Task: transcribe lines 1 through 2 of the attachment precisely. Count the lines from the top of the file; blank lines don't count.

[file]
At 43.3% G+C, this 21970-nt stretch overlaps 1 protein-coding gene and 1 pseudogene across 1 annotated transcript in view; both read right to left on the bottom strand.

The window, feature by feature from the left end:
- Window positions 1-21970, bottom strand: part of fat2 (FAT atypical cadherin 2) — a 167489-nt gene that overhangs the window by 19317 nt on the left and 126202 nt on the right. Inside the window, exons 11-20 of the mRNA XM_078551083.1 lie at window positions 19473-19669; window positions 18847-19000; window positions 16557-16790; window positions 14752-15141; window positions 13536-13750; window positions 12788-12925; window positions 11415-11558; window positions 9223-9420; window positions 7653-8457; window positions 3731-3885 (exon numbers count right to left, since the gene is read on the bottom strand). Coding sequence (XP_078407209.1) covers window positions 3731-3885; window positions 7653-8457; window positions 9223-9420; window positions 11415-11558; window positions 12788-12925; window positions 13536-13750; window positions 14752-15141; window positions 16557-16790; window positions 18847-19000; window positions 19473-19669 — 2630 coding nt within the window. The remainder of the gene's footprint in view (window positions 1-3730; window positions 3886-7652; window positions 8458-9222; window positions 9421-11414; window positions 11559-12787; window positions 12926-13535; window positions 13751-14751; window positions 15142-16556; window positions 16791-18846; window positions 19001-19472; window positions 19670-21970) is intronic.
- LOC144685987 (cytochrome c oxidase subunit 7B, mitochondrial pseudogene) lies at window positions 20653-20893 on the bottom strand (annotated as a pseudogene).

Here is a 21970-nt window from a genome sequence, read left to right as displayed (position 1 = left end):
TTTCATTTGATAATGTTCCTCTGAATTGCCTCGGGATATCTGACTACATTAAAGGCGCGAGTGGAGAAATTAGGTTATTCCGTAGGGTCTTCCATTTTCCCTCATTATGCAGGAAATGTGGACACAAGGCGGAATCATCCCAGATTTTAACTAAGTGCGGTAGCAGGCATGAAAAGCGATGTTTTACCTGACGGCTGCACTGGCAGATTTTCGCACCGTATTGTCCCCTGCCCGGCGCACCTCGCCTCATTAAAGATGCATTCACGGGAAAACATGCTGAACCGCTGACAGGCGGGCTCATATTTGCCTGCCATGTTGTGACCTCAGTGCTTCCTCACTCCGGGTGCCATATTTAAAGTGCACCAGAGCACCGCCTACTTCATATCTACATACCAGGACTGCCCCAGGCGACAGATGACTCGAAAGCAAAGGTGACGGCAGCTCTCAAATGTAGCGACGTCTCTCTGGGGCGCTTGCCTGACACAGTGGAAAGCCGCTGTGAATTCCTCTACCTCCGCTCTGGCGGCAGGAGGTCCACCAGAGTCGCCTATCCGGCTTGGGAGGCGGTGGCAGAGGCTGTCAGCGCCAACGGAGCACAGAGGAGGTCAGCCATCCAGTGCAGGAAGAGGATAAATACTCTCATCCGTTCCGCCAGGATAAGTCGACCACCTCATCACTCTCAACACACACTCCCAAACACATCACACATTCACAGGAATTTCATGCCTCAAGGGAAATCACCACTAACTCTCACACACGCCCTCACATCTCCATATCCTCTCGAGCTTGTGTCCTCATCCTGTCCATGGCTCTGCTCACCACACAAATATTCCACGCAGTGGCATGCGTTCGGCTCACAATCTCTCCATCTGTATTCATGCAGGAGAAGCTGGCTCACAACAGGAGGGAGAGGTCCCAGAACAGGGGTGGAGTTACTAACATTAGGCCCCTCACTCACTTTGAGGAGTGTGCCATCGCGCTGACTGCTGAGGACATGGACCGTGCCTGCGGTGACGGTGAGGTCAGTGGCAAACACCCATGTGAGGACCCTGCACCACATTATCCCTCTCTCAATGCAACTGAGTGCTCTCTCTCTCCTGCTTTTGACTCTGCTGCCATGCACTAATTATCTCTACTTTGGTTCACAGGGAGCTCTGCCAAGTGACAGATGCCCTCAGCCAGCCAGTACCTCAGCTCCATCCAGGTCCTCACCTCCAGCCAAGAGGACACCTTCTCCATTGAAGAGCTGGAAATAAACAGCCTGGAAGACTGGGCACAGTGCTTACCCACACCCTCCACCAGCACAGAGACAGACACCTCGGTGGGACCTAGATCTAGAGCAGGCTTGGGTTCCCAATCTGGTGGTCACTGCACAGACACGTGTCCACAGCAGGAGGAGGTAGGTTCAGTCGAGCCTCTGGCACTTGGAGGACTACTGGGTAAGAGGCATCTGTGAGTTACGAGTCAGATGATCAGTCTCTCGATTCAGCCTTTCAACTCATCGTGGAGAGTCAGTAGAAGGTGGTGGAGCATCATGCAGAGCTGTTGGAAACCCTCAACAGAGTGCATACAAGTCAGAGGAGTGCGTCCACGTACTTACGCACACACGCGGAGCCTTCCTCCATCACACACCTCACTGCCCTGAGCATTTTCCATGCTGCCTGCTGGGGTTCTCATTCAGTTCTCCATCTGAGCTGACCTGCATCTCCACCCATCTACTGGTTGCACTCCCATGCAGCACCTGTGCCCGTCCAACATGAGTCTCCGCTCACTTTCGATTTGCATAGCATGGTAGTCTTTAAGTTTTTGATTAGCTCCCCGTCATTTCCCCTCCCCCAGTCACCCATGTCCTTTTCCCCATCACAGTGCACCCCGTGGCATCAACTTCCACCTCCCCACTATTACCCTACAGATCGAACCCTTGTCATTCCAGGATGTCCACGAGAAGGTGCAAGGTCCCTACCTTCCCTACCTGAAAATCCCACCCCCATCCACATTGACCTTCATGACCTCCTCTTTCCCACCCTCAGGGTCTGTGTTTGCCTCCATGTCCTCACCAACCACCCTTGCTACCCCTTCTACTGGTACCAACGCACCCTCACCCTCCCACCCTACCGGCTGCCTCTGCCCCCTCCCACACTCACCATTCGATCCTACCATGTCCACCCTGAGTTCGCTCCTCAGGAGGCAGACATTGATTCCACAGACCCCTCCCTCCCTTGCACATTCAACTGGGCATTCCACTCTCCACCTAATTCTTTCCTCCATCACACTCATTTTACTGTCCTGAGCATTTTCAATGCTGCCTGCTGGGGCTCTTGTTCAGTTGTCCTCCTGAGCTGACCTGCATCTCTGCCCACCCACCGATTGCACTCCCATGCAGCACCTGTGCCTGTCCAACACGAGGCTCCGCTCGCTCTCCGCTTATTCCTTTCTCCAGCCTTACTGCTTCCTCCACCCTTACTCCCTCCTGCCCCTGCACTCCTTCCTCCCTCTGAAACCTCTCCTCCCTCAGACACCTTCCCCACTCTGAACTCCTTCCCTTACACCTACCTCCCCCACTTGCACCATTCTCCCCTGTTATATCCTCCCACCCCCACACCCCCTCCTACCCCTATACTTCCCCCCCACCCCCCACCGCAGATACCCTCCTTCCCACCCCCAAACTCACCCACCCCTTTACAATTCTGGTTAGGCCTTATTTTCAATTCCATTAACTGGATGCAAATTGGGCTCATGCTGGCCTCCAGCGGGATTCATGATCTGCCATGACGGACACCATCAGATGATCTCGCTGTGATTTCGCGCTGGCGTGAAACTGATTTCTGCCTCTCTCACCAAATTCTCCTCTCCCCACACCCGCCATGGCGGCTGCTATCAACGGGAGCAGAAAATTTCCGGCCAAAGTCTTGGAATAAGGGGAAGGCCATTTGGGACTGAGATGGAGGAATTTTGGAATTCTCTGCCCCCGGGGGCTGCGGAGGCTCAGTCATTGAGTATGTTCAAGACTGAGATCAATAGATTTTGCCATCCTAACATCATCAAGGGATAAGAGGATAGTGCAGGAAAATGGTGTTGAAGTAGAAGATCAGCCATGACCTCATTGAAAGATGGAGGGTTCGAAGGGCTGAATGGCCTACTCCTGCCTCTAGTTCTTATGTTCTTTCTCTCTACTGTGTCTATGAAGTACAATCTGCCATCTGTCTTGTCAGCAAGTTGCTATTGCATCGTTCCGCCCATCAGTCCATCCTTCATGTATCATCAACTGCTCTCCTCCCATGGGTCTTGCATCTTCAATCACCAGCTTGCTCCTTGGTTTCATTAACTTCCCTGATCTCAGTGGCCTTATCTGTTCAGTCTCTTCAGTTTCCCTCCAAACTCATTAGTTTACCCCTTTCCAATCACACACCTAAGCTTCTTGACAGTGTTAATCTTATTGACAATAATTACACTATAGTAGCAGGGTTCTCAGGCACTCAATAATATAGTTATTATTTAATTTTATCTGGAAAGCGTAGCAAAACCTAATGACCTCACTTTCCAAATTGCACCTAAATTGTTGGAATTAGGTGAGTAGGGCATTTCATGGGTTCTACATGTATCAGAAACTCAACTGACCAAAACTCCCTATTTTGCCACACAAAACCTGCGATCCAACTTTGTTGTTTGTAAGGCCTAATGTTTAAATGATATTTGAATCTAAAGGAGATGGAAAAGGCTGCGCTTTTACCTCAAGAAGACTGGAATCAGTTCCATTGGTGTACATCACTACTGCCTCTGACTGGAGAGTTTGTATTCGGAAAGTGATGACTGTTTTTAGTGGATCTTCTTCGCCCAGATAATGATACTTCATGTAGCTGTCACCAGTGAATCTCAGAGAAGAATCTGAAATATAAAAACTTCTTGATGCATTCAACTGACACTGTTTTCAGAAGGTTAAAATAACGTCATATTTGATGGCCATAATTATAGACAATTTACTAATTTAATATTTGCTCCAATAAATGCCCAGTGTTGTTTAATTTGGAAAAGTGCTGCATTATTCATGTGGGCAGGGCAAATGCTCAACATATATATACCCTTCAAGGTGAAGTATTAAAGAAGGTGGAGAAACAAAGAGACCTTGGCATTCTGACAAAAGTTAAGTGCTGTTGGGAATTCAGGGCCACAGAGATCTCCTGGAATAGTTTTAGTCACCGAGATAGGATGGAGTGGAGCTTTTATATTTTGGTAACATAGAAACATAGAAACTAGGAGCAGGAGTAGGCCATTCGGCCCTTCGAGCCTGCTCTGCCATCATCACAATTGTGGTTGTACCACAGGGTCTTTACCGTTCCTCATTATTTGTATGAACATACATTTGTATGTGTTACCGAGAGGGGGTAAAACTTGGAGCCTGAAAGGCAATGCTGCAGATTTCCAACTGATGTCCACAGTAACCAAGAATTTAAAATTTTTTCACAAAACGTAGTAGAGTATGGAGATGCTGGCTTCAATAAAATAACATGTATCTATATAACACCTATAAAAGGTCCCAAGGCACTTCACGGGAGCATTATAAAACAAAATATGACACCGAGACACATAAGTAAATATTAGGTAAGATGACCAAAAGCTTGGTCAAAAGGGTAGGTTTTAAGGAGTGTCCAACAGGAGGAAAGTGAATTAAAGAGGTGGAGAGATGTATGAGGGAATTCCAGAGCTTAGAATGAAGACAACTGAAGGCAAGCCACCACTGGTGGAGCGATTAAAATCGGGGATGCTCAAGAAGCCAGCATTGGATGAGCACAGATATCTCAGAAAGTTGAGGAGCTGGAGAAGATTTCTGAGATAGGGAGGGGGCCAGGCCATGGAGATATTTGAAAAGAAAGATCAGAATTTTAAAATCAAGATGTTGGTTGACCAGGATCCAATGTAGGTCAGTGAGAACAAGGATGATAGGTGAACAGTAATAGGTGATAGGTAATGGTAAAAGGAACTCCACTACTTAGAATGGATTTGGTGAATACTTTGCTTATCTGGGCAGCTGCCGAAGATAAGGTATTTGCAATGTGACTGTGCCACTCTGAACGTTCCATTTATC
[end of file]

At 43.3% G+C, this 21970-nt stretch overlaps 1 protein-coding gene and 1 pseudogene across 1 annotated transcript in view; both read right to left on the bottom strand.

The window, feature by feature from the left end: